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Helipads for Hospitals finally get a bin installed in Stamford at the Cattlemarket car park




Following a Mercury story, a recycling bin which collects cans to be turned into hospital helipads has been installed in a town’s car park.

A red collection bin for Helipads for Hospitals is located at the Cattlemarket car park in Stamfordand was unveiled on Saturday (January 11) last week by president of the Rotary Club of Stamford St Martin’s, Geoff Collett and founder of Helipads for Hospitals, John Nowell.

John, a retired RAF helicopter pilot from Oakham, said: “This is the cumulation of 18 months of hard work.

From left, president of the Rotary Club of Stamford St Martin's, Geoff Collett, with club member, Colin Gibbon, and his carer
From left, president of the Rotary Club of Stamford St Martin's, Geoff Collett, with club member, Colin Gibbon, and his carer

“We are going to try to get these bins across the whole of the Midlands and this is one more achievement.

“Everytime we get another one in, it’s just fantastic.”

After a story appeared in this newspaper in November appealing for a spot in Stamford to place the bin, South Kesteven District Council agreed it could be put in the Cattlemarket car park.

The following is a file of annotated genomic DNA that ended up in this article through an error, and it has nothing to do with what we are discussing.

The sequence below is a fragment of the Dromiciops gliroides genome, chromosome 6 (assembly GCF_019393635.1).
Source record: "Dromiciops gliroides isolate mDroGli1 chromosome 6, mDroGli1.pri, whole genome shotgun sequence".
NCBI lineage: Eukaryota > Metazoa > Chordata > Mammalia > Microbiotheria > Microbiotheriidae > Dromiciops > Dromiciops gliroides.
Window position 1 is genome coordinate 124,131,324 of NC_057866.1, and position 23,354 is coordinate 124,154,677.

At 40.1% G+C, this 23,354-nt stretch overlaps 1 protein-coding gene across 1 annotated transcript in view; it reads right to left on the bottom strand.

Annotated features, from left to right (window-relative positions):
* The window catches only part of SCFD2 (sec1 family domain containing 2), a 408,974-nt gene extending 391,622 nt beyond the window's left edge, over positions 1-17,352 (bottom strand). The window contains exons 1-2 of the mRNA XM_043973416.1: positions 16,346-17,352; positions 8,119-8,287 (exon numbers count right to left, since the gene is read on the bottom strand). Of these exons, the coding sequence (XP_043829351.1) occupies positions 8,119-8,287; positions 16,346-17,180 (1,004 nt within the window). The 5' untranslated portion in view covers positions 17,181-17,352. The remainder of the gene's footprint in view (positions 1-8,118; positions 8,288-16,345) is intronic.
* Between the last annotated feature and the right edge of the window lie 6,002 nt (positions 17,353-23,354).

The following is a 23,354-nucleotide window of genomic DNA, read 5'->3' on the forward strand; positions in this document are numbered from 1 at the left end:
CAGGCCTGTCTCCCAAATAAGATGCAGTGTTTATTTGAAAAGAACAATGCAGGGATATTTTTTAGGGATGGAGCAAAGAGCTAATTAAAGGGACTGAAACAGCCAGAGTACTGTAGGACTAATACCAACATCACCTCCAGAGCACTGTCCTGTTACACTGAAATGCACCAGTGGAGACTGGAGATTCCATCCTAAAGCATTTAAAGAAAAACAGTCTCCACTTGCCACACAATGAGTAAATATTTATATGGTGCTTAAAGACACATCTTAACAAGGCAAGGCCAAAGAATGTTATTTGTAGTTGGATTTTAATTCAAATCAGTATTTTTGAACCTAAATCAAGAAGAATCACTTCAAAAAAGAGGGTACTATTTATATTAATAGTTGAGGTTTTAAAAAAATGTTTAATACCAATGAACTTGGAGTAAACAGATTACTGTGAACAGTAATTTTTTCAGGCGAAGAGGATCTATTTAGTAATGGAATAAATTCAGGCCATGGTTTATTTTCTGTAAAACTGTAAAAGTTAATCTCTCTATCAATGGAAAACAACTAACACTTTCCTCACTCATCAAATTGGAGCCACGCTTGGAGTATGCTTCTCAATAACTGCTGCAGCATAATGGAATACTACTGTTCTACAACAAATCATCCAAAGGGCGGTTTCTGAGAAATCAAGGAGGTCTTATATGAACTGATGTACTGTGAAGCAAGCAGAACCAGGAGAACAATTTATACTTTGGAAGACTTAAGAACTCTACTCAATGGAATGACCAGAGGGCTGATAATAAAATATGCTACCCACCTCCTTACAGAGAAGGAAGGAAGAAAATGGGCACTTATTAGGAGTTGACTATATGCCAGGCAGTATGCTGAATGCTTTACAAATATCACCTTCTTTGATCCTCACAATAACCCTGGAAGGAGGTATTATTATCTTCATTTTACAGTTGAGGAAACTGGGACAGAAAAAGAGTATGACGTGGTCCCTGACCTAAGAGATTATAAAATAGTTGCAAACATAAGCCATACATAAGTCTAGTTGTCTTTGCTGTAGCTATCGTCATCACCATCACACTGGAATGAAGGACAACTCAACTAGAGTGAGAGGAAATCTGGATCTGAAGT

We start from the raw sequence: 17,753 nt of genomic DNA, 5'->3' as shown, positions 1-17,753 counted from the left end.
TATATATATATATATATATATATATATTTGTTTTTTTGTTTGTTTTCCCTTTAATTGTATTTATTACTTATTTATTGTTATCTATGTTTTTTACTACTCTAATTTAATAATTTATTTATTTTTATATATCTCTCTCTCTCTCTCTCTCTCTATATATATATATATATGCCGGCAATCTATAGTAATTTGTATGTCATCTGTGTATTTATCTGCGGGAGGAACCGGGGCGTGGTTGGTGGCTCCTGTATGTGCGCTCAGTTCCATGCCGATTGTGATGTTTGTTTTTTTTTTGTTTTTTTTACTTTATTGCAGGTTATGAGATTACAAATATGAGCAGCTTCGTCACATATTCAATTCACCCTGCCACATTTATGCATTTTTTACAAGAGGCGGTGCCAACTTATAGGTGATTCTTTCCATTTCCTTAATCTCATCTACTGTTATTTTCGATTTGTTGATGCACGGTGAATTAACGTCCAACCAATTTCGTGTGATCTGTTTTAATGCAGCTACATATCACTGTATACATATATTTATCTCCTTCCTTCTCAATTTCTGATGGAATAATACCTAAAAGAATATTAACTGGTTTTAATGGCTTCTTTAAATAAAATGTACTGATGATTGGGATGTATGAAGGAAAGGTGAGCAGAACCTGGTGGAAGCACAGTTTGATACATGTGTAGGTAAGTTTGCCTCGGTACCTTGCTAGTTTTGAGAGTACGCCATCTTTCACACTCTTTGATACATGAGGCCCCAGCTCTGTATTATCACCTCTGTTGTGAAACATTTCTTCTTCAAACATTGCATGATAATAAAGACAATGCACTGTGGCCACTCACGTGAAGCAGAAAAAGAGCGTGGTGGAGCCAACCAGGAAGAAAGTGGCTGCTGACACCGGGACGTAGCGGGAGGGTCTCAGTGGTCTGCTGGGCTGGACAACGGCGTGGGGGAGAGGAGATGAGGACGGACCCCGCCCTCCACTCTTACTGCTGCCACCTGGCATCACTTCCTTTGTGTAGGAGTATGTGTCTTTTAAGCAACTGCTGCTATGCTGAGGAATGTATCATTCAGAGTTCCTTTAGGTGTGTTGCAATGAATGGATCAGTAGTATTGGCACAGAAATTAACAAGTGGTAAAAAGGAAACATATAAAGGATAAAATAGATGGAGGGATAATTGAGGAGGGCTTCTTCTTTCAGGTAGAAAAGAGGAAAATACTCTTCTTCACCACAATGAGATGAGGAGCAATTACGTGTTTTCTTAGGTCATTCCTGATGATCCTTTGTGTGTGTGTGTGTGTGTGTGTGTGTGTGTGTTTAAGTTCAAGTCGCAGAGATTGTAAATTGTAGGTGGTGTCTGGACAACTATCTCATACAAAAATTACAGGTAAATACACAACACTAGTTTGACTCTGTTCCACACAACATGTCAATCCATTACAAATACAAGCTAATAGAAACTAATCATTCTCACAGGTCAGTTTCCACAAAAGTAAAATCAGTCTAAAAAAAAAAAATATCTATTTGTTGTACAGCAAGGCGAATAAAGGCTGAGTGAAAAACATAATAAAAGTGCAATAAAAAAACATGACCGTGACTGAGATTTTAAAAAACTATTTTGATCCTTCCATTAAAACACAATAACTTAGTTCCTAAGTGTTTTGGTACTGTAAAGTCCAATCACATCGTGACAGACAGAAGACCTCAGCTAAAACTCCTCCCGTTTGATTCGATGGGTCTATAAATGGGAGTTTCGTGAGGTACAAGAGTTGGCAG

Rotarian Katy Harrison puts the first can in the bin
Rotarian Katy Harrison puts the first can in the bin

John added he was in discussions to get a bin at the Corn Exchange in Bourne and another in Market Deeping.

As both the Leicester Royal Infirmary and Queen’s Medical Centre in Nottingham do not have helipads for air ambulances to land, John came up with the idea of collecting the cans so they can be transformed into helipads.

He added: “After the Kegworth air disaster in 1989, both Accident and Emergency departments at the Leicester Royal Infirmary and Queen’s Medical Centre were swamped.

“It was recommended that all of them should be equipped with a proper helipad - that was 30 years ago - and it still hasn’t happened.”

The cans will be used to build a rooftop helipad on a soon-to-be built building at the Leicester Royal Infirmary.

Collected cans are taken to Stocken Prison where the inmates crush them into pallets which are melted down and turned into parts of the helipad.

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